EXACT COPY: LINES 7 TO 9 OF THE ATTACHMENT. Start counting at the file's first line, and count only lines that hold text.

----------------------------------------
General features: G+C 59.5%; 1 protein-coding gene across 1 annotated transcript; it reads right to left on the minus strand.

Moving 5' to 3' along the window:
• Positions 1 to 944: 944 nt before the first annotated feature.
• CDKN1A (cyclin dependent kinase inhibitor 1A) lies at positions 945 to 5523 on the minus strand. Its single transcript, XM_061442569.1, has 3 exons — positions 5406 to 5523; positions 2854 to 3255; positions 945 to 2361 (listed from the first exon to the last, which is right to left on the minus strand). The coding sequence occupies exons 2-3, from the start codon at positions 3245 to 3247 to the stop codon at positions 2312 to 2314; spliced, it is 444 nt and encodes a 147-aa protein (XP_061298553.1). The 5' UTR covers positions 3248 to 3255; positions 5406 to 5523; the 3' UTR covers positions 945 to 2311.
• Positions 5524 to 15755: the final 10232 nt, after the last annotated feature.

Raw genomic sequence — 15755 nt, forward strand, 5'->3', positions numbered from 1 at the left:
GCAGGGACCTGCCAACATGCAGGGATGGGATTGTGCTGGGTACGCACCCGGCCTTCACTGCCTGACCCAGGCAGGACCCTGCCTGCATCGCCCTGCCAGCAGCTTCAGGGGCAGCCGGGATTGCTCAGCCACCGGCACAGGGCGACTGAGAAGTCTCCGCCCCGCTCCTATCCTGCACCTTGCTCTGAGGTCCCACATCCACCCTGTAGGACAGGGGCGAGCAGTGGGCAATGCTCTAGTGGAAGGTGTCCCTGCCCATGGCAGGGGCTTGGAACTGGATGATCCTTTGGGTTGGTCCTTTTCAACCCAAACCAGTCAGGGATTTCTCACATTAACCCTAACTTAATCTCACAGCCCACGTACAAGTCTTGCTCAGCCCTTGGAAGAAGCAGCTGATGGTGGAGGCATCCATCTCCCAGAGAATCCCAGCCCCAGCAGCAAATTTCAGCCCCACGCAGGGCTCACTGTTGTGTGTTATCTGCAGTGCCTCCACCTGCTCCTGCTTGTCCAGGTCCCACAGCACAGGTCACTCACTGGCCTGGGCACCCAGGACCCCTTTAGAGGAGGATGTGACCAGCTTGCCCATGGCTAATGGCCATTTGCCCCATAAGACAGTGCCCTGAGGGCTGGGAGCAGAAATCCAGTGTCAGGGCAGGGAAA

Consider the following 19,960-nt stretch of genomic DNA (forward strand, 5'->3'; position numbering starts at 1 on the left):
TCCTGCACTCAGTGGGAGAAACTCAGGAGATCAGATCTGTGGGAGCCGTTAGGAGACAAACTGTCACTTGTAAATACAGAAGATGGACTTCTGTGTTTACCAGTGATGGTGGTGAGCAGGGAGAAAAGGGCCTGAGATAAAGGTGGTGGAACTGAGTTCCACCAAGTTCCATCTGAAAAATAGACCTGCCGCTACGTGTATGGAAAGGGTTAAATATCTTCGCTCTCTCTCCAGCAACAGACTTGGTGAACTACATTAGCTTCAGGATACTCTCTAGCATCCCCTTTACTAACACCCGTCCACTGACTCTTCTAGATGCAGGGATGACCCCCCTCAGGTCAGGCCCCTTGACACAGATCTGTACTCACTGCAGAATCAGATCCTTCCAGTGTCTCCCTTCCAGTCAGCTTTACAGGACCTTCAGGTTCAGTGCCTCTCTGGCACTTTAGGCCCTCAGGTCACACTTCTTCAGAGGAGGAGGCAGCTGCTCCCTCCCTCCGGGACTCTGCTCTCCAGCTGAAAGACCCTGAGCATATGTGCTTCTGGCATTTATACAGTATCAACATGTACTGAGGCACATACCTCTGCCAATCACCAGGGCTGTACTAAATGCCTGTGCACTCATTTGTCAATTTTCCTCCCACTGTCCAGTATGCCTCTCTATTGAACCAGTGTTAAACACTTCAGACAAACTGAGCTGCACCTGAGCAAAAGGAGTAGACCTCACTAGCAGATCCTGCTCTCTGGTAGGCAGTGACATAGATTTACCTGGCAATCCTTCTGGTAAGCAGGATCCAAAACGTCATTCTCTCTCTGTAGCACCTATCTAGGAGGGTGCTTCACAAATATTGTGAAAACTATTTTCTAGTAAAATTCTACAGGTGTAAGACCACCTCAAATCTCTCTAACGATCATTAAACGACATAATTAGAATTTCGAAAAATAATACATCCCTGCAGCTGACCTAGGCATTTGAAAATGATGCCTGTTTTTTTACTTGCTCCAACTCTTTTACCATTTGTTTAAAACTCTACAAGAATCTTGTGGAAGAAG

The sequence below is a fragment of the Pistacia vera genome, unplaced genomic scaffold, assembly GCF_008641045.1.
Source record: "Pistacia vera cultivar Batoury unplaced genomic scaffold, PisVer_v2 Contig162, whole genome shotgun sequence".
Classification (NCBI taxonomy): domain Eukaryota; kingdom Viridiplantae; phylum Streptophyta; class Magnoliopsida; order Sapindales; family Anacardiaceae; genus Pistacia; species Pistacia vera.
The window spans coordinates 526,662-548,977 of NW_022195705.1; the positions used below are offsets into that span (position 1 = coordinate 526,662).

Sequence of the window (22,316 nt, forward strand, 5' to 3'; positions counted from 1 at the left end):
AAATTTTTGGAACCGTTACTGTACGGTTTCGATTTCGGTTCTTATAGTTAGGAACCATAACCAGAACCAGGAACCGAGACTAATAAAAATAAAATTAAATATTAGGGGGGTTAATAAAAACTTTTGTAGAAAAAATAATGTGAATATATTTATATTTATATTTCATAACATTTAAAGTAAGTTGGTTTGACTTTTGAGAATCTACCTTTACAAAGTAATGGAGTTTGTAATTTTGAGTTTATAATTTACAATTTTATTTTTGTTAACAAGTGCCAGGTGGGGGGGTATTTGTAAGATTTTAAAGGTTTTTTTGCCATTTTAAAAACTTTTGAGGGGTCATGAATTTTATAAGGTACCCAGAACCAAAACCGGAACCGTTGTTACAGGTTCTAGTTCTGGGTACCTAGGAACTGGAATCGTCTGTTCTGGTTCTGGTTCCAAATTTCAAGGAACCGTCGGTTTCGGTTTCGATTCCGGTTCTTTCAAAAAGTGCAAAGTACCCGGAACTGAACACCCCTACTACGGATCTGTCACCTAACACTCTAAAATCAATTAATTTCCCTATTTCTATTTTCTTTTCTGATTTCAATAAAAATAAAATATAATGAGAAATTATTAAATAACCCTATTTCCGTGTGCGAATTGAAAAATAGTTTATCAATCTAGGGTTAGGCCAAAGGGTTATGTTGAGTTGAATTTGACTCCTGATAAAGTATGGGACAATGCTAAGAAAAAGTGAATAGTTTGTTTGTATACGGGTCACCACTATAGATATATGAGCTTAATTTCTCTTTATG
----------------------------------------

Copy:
GCAGGGACCTGCCAACATGCAGGGATGGGATTGTGCTGGGTACGCACCCGGCCTTCACTGCCTGACCCAGGCAGGACCCTGCCTGCATCGCCCTGCCAGCAGCTTCAGGGGCAGCCGGGATTGCTCAGCCACCGGCACAGGGCGACTGAGAAGTCTCCGCCCCGCTCCTATCCTGCACCTTGCTCTGAGGTCCCACATCCACCCTGTAGGACAGGGGCGAGCAGTGGGCAATGCTCTAGTGGAAGGTGTCCCTGCCCATGGCAGGGGCTTGGAACTGGATGATCCTTTGGGTTGGTCCTTTTCAACCCAAACCAGTCAGGGATTTCTCACATTAACCCTAACTTAATCTCACAGCCCACGTACAAGTCTTGCTCAGCCCTTGGAAGAAGCAGCTGATGGTGGAGGCATCCATCTCCCAGAGAATCCCAGCCCCAGCAGCAAATTTCAGCCCCACGCAGGGCTCACTGTTGTGTGTTATCTGCAGTGCCTCCACCTGCTCCTGCTTGTCCAGGTCCCACAGCACAGGTCACTCACTGGCCTGGGCACCCAGGACCCCTTTAGAGGAGGATGTGACCAGCTTGCCCATGGCTAATGGCCATTTGCCCCATAAGACAGTGCCCTGAGGGCTGGGAGCAGAAATCCAGTGTCAGGGCAGGGAAA

Consider the following 19,960-nt stretch of genomic DNA (forward strand, 5'->3'; position numbering starts at 1 on the left):
TCCTGCACTCAGTGGGAGAAACTCAGGAGATCAGATCTGTGGGAGCCGTTAGGAGACAAACTGTCACTTGTAAATACAGAAGATGGACTTCTGTGTTTACCAGTGATGGTGGTGAGCAGGGAGAAAAGGGCCTGAGATAAAGGTGGTGGAACTGAGTTCCACCAAGTTCCATCTGAAAAATAGACCTGCCGCTACGTGTATGGAAAGGGTTAAATATCTTCGCTCTCTCTCCAGCAACAGACTTGGTGAACTACATTAGCTTCAGGATACTCTCTAGCATCCCCTTTACTAACACCCGTCCACTGACTCTTCTAGATGCAGGGATGACCCCCCTCAGGTCAGGCCCCTTGACACAGATCTGTACTCACTGCAGAATCAGATCCTTCCAGTGTCTCCCTTCCAGTCAGCTTTACAGGACCTTCAGGTTCAGTGCCTCTCTGGCACTTTAGGCCCTCAGGTCACACTTCTTCAGAGGAGGAGGCAGCTGCTCCCTCCCTCCGGGACTCTGCTCTCCAGCTGAAAGACCCTGAGCATATGTGCTTCTGGCATTTATACAGTATCAACATGTACTGAGGCACATACCTCTGCCAATCACCAGGGCTGTACTAAATGCCTGTGCACTCATTTGTCAATTTTCCTCCCACTGTCCAGTATGCCTCTCTATTGAACCAGTGTTAAACACTTCAGACAAACTGAGCTGCACCTGAGCAAAAGGAGTAGACCTCACTAGCAGATCCTGCTCTCTGGTAGGCAGTGACATAGATTTACCTGGCAATCCTTCTGGTAAGCAGGATCCAAAACGTCATTCTCTCTCTGTAGCACCTATCTAGGAGGGTGCTTCACAAATATTGTGAAAACTATTTTCTAGTAAAATTCTACAGGTGTAAGACCACCTCAAATCTCTCTAACGATCATTAAACGACATAATTAGAATTTCGAAAAATAATACATCCCTGCAGCTGACCTAGGCATTTGAAAATGATGCCTGTTTTTTTACTTGCTCCAACTCTTTTACCATTTGTTTAAAACTCTACAAGAATCTTGTGGAAGAAG